written by:
April 25, 2014
Philip Jodidio's new book visits innovative projects across the globe, investigating the ingenuity of small-scale design.
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  The symbol-perforated aluminum facade of José Cadilhe's narrow House 77 in Portugal. The metal shutters cover full-height windows. Photo by Dioniso lab/TASCHEN.  Courtesy of TASCHEN.
    The symbol-perforated aluminum facade of José Cadilhe's narrow House 77 in Portugal. The metal shutters cover full-height windows. Photo by Dioniso lab/TASCHEN. Courtesy of TASCHEN.
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  Haugen/Zohar's salvaged-wood Fireplace for Children, in Trondheim, Norway, serves as a sheltered place for storytelling. Photo by Haugen/Zohar Arkitekter/TASCHEN.
    Haugen/Zohar's salvaged-wood Fireplace for Children, in Trondheim, Norway, serves as a sheltered place for storytelling. Photo by Haugen/Zohar Arkitekter/TASCHEN.
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  Olson Kundig Architects' Delta Shelter, in Mazama, Washington, is a 1,000 square-foot steel box home with a 200 square-foot footprint. Photo by Olson Sundberg Kundig Allen Architects/TASCHEN.  Courtesy of TASCHEN.
    Olson Kundig Architects' Delta Shelter, in Mazama, Washington, is a 1,000 square-foot steel box home with a 200 square-foot footprint. Photo by Olson Sundberg Kundig Allen Architects/TASCHEN. Courtesy of TASCHEN.
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  Philip Jodidio's book Small Architecture Now! was released by TASCHEN publishing as part of their Architecture Now! series.  Courtesy of TASCHEN.
    Philip Jodidio's book Small Architecture Now! was released by TASCHEN publishing as part of their Architecture Now! series. Courtesy of TASCHEN.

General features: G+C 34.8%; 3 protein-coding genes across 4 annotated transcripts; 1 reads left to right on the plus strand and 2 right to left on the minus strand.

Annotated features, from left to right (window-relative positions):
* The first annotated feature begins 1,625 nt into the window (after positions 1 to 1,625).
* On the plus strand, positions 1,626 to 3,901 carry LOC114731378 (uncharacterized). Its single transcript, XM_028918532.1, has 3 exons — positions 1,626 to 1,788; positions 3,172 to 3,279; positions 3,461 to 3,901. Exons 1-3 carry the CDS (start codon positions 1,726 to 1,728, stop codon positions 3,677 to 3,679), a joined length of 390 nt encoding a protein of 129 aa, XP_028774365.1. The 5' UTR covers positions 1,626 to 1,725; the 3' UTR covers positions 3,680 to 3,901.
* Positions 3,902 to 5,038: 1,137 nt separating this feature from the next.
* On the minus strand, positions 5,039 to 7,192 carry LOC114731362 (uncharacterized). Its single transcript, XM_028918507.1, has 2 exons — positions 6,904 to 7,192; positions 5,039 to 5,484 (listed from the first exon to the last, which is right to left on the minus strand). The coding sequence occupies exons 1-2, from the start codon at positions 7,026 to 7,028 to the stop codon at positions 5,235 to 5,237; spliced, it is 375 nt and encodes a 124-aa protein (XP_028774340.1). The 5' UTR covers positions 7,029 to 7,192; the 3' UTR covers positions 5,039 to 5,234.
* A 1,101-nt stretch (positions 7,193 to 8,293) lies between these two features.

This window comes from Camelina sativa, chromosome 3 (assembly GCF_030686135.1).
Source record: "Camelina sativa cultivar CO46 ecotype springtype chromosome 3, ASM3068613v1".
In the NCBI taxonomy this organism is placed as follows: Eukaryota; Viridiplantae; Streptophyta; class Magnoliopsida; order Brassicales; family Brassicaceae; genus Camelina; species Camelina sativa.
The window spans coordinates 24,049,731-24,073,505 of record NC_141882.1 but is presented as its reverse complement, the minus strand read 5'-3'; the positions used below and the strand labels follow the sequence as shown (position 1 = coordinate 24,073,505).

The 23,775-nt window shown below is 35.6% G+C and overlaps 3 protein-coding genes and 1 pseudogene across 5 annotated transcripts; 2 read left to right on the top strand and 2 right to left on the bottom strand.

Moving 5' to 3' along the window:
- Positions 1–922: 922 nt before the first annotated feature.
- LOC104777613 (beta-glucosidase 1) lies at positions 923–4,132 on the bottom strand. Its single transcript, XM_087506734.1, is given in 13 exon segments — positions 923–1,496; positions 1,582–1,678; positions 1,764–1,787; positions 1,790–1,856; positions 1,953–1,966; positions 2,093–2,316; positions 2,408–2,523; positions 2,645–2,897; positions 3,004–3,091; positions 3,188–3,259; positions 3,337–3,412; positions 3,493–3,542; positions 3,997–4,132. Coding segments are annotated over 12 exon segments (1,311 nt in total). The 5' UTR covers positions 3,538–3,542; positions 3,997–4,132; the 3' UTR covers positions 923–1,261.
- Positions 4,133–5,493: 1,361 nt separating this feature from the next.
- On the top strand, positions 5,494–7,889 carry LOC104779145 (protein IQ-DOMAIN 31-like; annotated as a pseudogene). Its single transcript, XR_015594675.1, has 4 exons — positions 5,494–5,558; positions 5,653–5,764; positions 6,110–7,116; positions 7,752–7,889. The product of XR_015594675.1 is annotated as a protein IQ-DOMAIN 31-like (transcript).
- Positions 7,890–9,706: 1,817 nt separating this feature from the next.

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the metal facade of a small home in Portugal
The symbol-perforated aluminum facade of José Cadilhe's narrow House 77 in Portugal. The metal shutters cover full-height windows. Photo by Dioniso lab/TASCHEN. Image courtesy of TASCHEN.

Philip Jodidio's new book, Small Architecture Now! (Taschen), collects innovative projects from architects all over the world. Including both lesser known figures and name architects, such as 2013 Prtizker Prize winner Toyo Ito, Jodidio profiles buildings that show how their architects met challenges such as tiny budgets in creating structures with lasting significance. The small projects featured, from dollhouses to vacation homes and disaster refugee shelters, are designed efficiently, and manage to meet real world contraints—even if their original purpose was fun or leisure. The book raises the question whether small architecture is responsible architecture, and therefore, the design model for the future.

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